Athens – Day 1

Sunday 8th September

We arrived at Athens airport at around 3am and took an hour long bus journey into the city centre which dropped us off opposite the Parliament building just as they were changing the guard. The marble pavement was wet – I thought it had been raining, it never occurred to me that it had just been cleaned.

We went to a nearby taxi rank and a driver who already had two passengers told us to get in his cab. There wasn’t enough room in the boot for everyone’s luggage, but the driver had a bungee cord to tie it down half open.

We didn’t drive far before all the buildings were covered in graffiti – when I say covered I mean from ground level to as high as a tall person can reach and hardly a spot was unpainted. The driver stopped to drop off the Australian passengers at a ropey looking hotel in a run down area, Glyn said to me “I bet those Aussies were hoping this stop was ours!” But not too far away in a similar area, it was our stop.

We booked to stay in the hotel Sparta for four nights and it’s very cheap at €22 per night (Glyn’s Lonely Planet guide thinks €80 is cheap!). We do have our own bathroom, aircon, wifi and even a large balcony with a view of a back alley!

So with our dead of night arrival, we didn’t get up until gone 11. The street where we are staying had become quite lively. We walked to Plata Omonoias to catch the tube, getting lost on the way. The tubes are pretty easy to use as they have signage in English and they have cool marble floors. In fact, a lot of pavements, platforms and stairs are made of marble here, I’m pretty impressed as I’m sure that even here that stuff is expensive.

We went to Monastiraki where there’s a flea market. The first thing that I saw upon leaving the tube station was old Greek stuff in the foreground and the Acropolis sitting on a hill behind it. We shared some frozen greek yoghurt with honey (yum!) and then entered the crowded flea market. To start with, the items being sold were straight out of Camden Market with big goth boots and army gear. Further into the market was bric-a-brac with all sorts of crap that’s interesting to look at, but who actually buys it?

We carried on around, stopping for an icecream for me and coffee for Glyn – the icecream was so well presented, I needed to take photos and it’s rude to do that without buying….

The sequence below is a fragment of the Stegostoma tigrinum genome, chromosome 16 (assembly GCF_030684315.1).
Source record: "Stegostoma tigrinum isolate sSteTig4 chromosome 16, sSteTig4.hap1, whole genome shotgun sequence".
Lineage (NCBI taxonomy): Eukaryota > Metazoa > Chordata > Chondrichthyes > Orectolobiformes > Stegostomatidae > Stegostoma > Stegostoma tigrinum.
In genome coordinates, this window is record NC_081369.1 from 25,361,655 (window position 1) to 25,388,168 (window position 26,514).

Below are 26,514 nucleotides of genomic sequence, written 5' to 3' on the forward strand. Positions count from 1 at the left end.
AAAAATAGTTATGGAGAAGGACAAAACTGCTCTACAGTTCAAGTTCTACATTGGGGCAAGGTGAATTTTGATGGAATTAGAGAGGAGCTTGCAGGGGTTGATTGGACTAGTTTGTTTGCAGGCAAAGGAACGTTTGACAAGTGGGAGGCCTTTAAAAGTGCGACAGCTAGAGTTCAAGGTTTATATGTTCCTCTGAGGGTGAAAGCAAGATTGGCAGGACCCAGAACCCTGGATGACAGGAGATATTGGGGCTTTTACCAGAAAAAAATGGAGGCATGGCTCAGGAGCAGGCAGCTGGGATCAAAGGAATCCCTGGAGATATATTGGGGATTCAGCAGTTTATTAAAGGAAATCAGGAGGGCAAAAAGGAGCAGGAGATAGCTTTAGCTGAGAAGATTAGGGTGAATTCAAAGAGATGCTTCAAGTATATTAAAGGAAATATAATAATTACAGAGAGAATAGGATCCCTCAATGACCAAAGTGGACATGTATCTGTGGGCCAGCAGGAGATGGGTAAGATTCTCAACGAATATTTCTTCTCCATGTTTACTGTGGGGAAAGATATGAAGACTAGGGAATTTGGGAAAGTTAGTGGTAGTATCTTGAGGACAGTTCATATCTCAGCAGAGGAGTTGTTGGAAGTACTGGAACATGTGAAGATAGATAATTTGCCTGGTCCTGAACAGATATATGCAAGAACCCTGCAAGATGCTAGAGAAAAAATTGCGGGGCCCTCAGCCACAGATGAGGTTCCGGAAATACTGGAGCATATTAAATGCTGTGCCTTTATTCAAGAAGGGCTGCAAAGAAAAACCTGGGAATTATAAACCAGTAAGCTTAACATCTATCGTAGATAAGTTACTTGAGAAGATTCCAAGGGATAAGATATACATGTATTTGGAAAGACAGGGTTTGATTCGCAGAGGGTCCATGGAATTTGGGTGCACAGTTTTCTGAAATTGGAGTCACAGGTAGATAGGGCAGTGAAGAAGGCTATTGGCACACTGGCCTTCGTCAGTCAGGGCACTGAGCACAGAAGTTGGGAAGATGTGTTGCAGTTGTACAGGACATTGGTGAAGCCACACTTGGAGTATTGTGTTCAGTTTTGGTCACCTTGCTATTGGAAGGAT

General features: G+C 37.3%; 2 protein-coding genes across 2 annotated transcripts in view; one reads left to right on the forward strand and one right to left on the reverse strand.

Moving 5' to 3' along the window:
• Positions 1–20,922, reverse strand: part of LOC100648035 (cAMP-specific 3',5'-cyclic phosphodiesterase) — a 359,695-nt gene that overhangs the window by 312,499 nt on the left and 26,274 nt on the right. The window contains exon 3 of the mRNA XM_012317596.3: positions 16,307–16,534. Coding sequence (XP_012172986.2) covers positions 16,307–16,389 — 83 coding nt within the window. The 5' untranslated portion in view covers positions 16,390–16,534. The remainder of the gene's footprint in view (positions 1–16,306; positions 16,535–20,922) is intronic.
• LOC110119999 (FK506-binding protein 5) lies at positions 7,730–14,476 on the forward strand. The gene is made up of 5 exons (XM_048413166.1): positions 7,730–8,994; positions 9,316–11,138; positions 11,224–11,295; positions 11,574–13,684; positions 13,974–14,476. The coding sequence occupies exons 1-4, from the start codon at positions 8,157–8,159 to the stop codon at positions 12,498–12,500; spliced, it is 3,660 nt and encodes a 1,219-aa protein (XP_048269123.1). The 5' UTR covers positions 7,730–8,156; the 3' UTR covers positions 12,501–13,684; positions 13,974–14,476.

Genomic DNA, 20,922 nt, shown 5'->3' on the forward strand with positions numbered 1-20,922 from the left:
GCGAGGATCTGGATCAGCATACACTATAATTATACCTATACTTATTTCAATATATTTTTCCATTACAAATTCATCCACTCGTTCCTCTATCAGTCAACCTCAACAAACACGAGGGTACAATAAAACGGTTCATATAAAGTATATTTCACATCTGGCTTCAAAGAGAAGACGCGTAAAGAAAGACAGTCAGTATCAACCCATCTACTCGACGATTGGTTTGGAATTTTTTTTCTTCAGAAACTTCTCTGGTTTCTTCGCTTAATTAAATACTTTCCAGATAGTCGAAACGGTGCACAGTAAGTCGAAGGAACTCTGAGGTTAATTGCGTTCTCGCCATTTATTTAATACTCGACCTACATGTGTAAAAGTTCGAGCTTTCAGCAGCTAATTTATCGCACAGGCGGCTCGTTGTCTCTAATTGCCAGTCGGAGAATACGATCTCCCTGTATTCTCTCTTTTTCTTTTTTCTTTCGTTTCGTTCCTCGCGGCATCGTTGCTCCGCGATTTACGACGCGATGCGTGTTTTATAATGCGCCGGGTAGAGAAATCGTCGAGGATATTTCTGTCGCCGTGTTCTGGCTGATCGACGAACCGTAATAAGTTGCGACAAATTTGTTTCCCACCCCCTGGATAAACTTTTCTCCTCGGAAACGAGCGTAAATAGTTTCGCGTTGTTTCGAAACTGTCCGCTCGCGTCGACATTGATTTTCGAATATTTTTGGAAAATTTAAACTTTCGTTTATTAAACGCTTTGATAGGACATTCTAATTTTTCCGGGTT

Alongside the market were fenced off areas of Greek ruins and railway tracks running along next to them. There’s quite the mix of old ruins next to modern stuff covered in graffiti here in Athens.

We happened upon Hadrian’s Library and thought we’d best see it as it is old Greek stuff. For €12 each, we could buy us a ticket that gets us into 7 Greek old places within four days, including the Acropolis. Bargain. The library would be impressive if it wasn’t for the Acropolis overlooking it from up above, how could it compete with that?

So we thought we’d better get the Acropolis done, it was getting on for 3pm, so hopefully cooler to get climbing up that baked hill.

We took a tube to Acropoli and there was bugger all signage to the actual Acropolis, so we ended up at the museum. Nothing tells you that you can get up to the Acropolis through the Theatre of Dionysos so we took a massive detour around the hill. But it was an interesting detour. I was getting worried that I’d not seen any Greek cats as yet, but sure enough on the back streets we saw a young beggar with a black kitten that was purring. I gave the guy €1 so I could photograph the kitten and him. We wandered semi-lost through the graffitied back streets past cool looking bars and cafes and came upon a plethora of cats!!! There was one tabby kitten that let me stroke it and I was photographing the cats when an old guy came along with a massive bag of cat biscuits – oh the howling!! Happy cats!